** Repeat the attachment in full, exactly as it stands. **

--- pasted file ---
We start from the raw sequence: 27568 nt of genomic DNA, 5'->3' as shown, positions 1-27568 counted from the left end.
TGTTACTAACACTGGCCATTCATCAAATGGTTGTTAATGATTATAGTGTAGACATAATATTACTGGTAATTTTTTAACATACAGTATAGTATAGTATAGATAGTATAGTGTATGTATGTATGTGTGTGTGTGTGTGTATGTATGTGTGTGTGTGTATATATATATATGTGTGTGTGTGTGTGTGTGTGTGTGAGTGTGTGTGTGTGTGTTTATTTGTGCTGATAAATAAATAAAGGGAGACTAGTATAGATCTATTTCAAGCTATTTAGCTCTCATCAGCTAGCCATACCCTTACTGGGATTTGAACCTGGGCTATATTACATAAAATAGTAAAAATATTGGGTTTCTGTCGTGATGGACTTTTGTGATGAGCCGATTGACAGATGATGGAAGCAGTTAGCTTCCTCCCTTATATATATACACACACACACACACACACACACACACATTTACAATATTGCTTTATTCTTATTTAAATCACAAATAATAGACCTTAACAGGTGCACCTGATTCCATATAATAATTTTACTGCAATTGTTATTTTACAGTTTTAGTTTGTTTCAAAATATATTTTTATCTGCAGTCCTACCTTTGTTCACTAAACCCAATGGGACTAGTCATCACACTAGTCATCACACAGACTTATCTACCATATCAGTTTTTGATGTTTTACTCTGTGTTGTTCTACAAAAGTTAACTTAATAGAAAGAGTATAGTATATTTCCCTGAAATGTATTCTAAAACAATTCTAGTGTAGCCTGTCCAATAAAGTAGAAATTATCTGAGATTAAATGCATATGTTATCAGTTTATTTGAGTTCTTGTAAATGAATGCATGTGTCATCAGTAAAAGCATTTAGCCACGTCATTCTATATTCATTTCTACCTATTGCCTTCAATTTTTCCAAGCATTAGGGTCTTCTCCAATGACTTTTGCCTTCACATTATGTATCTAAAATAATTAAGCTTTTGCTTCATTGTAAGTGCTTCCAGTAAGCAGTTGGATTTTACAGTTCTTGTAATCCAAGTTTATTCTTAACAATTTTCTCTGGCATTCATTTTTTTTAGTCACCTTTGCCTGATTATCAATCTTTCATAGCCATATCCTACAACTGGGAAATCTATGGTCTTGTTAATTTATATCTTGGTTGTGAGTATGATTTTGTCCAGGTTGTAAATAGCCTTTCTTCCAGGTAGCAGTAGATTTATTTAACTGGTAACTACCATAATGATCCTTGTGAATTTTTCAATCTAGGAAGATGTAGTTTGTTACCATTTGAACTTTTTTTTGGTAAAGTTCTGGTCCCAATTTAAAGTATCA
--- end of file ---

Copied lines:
We start from the raw sequence: 27568 nt of genomic DNA, 5'->3' as shown, positions 1-27568 counted from the left end.
TGTTACTAACACTGGCCATTCATCAAATGGTTGTTAATGATTATAGTGTAGACATAATATTACTGGTAATTTTTTAACATACAGTATAGTATAGTATAGATAGTATAGTGTATGTATGTATGTGTGTGTGTGTGTGTATGTATGTGTGTGTGTGTATATATATATATGTGTGTGTGTGTGTGTGTGTGTGTGAGTGTGTGTGTGTGTGTTTATTTGTGCTGATAAATAAATAAAGGGAGACTAGTATAGATCTATTTCAAGCTATTTAGCTCTCATCAGCTAGCCATACCCTTACTGGGATTTGAACCTGGGCTATATTACATAAAATAGTAAAAATATTGGGTTTCTGTCGTGATGGACTTTTGTGATGAGCCGATTGACAGATGATGGAAGCAGTTAGCTTCCTCCCTTATATATATACACACACACACACACACACACACACACATTTACAATATTGCTTTATTCTTATTTAAATCACAAATAATAGACCTTAACAGGTGCACCTGATTCCATATAATAATTTTACTGCAATTGTTATTTTACAGTTTTAGTTTGTTTCAAAATATATTTTTATCTGCAGTCCTACCTTTGTTCACTAAACCCAATGGGACTAGTCATCACACTAGTCATCACACAGACTTATCTACCATATCAGTTTTTGATGTTTTACTCTGTGTTGTTCTACAAAAGTTAACTTAATAGAAAGAGTATAGTATATTTCCCTGAAATGTATTCTAAAACAATTCTAGTGTAGCCTGTCCAATAAAGTAGAAATTATCTGAGATTAAATGCATATGTTATCAGTTTATTTGAGTTCTTGTAAATGAATGCATGTGTCATCAGTAAAAGCATTTAGCCACGTCATTCTATATTCATTTCTACCTATTGCCTTCAATTTTTCCAAGCATTAGGGTCTTCTCCAATGACTTTTGCCTTCACATTATGTATCTAAAATAATTAAGCTTTTGCTTCATTGTAAGTGCTTCCAGTAAGCAGTTGGATTTTACAGTTCTTGTAATCCAAGTTTATTCTTAACAATTTTCTCTGGCATTCATTTTTTTTAGTCACCTTTGCCTGATTATCAATCTTTCATAGCCATATCCTACAACTGGGAAATCTATGGTCTTGTTAATTTATATCTTGGTTGTGAGTATGATTTTGTCCAGGTTGTAAATAGCCTTTCTTCCAGGTAGCAGTAGATTTATTTAACTGGTAACTACCATAATGATCCTTGTGAATTTTTCAATCTAGGAAGATGTAGTTTGTTACCATTTGAACTTTTTTTTGGTAAAGTTCTGGTCCCAATTTAAAGTATCA